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The peculiar yet profound way in which historic preservation bound together issues of aesthetics, finance, and urban change is key to understanding why its popularity grew so rapidly in the middle of the 20th century. It also explains why a culture of historic preservation took root in some places more than others. Most suburbs—like the one on Long Island where Geller I once stood—relied on a different set of tools to stop development, such as open-space requirements and zoning codes that limited the number of new homes. To this day, historic preservation remains a less potent force in such places, largely because these other rules ensure that homes like Geller I are unlikely to be replaced by anything but McMansions. In cities with significant numbers of old buildings, however, preservation became an essential part of the process by which communities fended off urban-redevelopment projects.

While historic preservation does take place in the suburbs (and will come for McMansions at some point), it does not occur at the same level as in cities. As noted above, suburbs are not likely to approve significant changes to local zoning or buildings. Neighbors and residents will complain about changes to traffic, noise, lighting, and the character of a neighborhood in a way that tends to limit what a redeveloped property will be.

Cities also have zoning regulations and NIMBY responses to new structures but the presence of more buildings and uses in denser areas can make this all more complicated. Particularly in areas where redevelopment is hot, a new building might be very different than what has stood there for a long time.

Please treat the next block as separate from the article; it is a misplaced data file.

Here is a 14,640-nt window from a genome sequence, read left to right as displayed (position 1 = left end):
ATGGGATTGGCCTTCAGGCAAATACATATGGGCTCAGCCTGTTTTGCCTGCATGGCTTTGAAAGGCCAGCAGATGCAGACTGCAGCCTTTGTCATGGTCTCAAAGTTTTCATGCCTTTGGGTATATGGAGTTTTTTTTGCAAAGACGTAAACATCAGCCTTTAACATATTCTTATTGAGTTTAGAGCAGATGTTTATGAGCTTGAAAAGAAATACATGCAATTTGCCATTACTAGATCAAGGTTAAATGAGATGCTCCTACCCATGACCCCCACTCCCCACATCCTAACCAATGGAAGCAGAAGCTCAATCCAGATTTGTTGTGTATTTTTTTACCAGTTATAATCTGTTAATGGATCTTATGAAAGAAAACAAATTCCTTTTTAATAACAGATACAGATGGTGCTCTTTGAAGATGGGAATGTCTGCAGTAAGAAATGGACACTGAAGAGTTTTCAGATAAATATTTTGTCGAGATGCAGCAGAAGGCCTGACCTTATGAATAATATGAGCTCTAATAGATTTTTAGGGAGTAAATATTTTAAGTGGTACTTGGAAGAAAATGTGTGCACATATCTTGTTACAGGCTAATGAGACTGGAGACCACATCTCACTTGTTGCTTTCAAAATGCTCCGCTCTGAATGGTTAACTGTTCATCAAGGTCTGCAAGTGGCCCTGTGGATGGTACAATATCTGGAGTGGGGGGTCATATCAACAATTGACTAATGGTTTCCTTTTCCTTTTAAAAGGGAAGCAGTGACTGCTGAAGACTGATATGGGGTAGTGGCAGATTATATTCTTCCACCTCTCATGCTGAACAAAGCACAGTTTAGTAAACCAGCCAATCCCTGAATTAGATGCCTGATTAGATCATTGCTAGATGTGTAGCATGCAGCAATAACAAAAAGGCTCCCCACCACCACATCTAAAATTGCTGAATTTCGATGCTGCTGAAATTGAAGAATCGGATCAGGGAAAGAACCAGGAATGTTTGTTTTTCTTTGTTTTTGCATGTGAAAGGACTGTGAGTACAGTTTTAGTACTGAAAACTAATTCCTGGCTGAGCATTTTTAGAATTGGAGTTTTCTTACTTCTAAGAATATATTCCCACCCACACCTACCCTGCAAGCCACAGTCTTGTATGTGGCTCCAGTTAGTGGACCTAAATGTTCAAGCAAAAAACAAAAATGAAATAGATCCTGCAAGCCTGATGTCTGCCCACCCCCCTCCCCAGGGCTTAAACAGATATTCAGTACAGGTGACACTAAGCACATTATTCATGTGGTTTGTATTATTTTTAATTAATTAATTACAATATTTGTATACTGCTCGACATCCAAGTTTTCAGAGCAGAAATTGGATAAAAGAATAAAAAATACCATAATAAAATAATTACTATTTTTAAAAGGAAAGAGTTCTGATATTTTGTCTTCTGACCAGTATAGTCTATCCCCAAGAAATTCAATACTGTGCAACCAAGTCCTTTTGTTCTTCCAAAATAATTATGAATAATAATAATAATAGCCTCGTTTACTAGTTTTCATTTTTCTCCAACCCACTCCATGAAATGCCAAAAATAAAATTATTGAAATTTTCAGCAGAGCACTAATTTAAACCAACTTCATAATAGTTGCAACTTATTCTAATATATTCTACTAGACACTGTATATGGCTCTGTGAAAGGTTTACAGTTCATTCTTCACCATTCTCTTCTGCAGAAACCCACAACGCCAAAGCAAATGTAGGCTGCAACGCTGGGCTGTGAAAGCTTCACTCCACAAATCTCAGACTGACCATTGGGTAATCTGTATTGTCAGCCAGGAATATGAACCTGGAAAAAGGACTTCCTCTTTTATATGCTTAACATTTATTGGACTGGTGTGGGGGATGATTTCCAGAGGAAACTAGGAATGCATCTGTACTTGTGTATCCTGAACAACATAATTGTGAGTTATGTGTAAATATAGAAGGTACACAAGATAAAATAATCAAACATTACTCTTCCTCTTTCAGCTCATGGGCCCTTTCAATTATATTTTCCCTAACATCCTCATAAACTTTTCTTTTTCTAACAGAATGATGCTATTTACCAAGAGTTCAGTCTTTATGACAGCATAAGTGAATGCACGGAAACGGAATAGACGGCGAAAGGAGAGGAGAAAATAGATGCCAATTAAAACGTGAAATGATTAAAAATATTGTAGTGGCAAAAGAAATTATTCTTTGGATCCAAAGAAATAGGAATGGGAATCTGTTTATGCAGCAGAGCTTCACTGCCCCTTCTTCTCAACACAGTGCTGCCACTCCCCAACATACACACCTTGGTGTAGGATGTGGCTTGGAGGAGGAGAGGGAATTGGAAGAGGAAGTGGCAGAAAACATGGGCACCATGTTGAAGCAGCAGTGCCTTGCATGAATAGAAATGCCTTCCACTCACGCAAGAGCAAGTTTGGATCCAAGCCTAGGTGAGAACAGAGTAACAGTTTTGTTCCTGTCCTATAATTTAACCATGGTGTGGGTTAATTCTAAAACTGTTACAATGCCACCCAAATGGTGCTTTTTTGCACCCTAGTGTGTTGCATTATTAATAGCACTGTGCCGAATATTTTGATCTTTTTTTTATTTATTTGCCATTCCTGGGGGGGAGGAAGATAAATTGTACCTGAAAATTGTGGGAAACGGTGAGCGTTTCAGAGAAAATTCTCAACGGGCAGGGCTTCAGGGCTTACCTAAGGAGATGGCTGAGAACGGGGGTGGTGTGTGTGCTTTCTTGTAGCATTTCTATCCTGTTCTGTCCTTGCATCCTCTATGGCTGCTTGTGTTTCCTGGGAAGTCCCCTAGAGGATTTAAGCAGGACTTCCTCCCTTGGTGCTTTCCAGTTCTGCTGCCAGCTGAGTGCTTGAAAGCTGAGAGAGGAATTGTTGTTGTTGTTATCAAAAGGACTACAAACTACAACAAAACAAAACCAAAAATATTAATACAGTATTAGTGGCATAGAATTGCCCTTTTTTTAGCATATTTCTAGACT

But, as the article notes, historic preservation can be a tool used in a lot of places to halt plans:

Historic preservation not only gave this process of hyper-gentrification an imprimatur of political and legal legitimacy it might otherwise have lacked, but also continues to enable it in the present day. The LPC’s own website still notes that one of the purposes of New York’s landmarks law is to “stabilize and improve property values.” While the commission’s press releases paint an image of a body focused on protecting a diverse new array of buildings, the historic districts that already exist are, right now, a significant intervention in the city’s real-estate markets, whose main beneficiaries are the people who own land within them. Nor is this dynamic unique to New York. In California, wealthy cities like Pasadena and Palo Alto have recently tried to expand their landmarking powers in order to circumvent a new state law encouraging the construction of sorely needed housing. Simsbury, Connecticut, which is 87 percent white, just finalized a sale of nearly 300 acres to a land trust—killing an affordable-housing project in the process—on the premise that the site is historically significant because Martin Luther King Jr. once worked there. In Washington, preservationists have long tried to block the redevelopment of a water-filtration plant that hasn’t been used in 35 years on the basis that it is historically significant.